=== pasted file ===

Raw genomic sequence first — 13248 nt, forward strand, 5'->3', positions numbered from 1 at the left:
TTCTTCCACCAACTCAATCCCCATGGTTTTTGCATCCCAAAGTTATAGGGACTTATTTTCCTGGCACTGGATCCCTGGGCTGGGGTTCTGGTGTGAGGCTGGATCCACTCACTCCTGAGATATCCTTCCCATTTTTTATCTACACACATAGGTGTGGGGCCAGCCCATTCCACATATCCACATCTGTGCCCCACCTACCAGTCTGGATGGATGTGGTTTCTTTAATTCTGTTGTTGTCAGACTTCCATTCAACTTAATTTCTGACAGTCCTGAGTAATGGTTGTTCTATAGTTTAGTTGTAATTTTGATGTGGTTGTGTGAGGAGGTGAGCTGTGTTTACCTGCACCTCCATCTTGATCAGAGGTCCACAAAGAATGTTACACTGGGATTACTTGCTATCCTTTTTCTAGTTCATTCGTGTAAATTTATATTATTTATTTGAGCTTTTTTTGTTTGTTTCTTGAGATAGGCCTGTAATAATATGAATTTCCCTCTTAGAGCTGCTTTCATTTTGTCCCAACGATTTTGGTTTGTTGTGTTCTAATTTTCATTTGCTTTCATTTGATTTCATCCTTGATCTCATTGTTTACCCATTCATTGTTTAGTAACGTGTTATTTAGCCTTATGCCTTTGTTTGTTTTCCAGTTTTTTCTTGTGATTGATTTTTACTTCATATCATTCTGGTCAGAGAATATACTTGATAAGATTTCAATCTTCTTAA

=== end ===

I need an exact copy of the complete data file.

Raw genomic sequence first — 13248 nt, forward strand, 5'->3', positions numbered from 1 at the left:
TTCTTCCACCAACTCAATCCCCATGGTTTTTGCATCCCAAAGTTATAGGGACTTATTTTCCTGGCACTGGATCCCTGGGCTGGGGTTCTGGTGTGAGGCTGGATCCACTCACTCCTGAGATATCCTTCCCATTTTTTATCTACACACATAGGTGTGGGGCCAGCCCATTCCACATATCCACATCTGTGCCCCACCTACCAGTCTGGATGGATGTGGTTTCTTTAATTCTGTTGTTGTCAGACTTCCATTCAACTTAATTTCTGACAGTCCTGAGTAATGGTTGTTCTATAGTTTAGTTGTAATTTTGATGTGGTTGTGTGAGGAGGTGAGCTGTGTTTACCTGCACCTCCATCTTGATCAGAGGTCCACAAAGAATGTTACACTGGGATTACTTGCTATCCTTTTTCTAGTTCATTCGTGTAAATTTATATTATTTATTTGAGCTTTTTTTGTTTGTTTCTTGAGATAGGCCTGTAATAATATGAATTTCCCTCTTAGAGCTGCTTTCATTTTGTCCCAACGATTTTGGTTTGTTGTGTTCTAATTTTCATTTGCTTTCATTTGATTTCATCCTTGATCTCATTGTTTACCCATTCATTGTTTAGTAACGTGTTATTTAGCCTTATGCCTTTGTTTGTTTTCCAGTTTTTTCTTGTGATTGATTTTTACTTCATATCATTCTGGTCAGAGAATATACTTGATAAGATTTCAATCTTCTTAA